Unlocking Poxviruses

New research from Albright College is helping to unlock the mysteries of poxviruses, which could eventually lead to the development of more effective vaccines.

Adam Hersperger, Ph.D., assistant professor of biology, and student Erin Hand co-authored a study this month in the journal PLOS ONE that seeks to explain why mousepox only infects mice, while similar poxviruses infect multiple species.

The researchers introduced mousepox, also known as ectromelia virus, into a rabbit cell, knowing that it would not replicate on its own. Attempting to help it replicate, they laced the virus with two viral proteins—E3L and K3L—from vaccinia virus, a similar poxvirus that infects many different species.

Though the proteins had no effect and the mousepox virus did not replicate in the rabbit cell, they had succeeded in eliminating two proteins as potential agents to help mousepox replications. “Now researchers can check these two proteins off the list and try something else,” Hersperger says.

The study adds to the body of knowledge surrounding poxviruses, a crucial step toward harnessing them for effective use in vaccines against other viruses.

Certain poxviruses can serve as vaccine vectors, Hersperger explains, or vehicles for delivering vaccines against some of the worst diseases known to man. Vaccinia, the virus from which the proteins in the study were taken, was used to eradicate smallpox.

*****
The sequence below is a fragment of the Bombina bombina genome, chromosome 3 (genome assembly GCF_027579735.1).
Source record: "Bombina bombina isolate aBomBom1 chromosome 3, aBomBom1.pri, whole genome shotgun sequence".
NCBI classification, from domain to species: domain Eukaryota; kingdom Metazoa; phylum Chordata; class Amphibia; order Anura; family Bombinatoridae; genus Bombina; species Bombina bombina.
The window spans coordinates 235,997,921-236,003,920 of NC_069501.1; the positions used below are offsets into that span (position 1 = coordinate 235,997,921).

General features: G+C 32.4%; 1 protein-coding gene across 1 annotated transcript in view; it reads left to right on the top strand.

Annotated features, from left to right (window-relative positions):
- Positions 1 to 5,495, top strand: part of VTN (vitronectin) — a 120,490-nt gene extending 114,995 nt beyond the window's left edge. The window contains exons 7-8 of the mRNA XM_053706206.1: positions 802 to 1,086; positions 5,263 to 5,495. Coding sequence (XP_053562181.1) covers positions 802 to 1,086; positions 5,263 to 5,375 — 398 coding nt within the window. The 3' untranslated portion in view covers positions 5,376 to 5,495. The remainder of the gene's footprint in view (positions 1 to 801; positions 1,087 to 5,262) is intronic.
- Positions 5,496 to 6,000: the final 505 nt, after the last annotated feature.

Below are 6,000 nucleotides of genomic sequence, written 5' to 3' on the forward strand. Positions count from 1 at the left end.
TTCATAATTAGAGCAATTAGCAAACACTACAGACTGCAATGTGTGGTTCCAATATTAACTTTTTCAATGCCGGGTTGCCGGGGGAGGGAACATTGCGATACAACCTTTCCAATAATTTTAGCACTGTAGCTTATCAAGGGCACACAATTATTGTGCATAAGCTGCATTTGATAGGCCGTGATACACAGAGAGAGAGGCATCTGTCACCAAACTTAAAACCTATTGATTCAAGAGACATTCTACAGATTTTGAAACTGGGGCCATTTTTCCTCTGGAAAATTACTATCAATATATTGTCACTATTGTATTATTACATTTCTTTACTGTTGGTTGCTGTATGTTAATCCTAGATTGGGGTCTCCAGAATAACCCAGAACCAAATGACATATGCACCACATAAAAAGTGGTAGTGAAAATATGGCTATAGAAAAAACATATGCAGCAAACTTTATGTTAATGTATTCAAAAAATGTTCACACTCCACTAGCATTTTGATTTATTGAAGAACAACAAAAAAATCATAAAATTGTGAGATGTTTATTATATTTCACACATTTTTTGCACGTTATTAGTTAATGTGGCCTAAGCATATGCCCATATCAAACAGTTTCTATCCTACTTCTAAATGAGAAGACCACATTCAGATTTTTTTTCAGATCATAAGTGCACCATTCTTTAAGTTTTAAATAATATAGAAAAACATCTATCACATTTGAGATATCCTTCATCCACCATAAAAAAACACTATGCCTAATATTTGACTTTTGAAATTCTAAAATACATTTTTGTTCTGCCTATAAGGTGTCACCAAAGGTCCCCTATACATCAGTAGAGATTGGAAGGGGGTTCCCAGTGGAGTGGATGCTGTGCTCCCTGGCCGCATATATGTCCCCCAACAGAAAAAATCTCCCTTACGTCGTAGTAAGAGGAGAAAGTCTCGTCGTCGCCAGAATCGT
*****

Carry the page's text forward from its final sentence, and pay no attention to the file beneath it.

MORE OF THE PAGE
Researchers believe canarypox could potentially be used to deliver an HIV vaccine. This pox, which infects birds, is not harmful to humans. And some cancer research therapies are exploring how rabbitpox can kill cancer cells while leaving healthy tissue untouched. Mousepox, said Hersperger, could turn out to be a great vaccine vector, too.

"The more we can learn about the factors that cause viruses to replicate in certain cells, the more we can tailor vaccines," he said.

Source Contact Information

Albright College
Assistant Professor of Biology
610-929-6617 (office)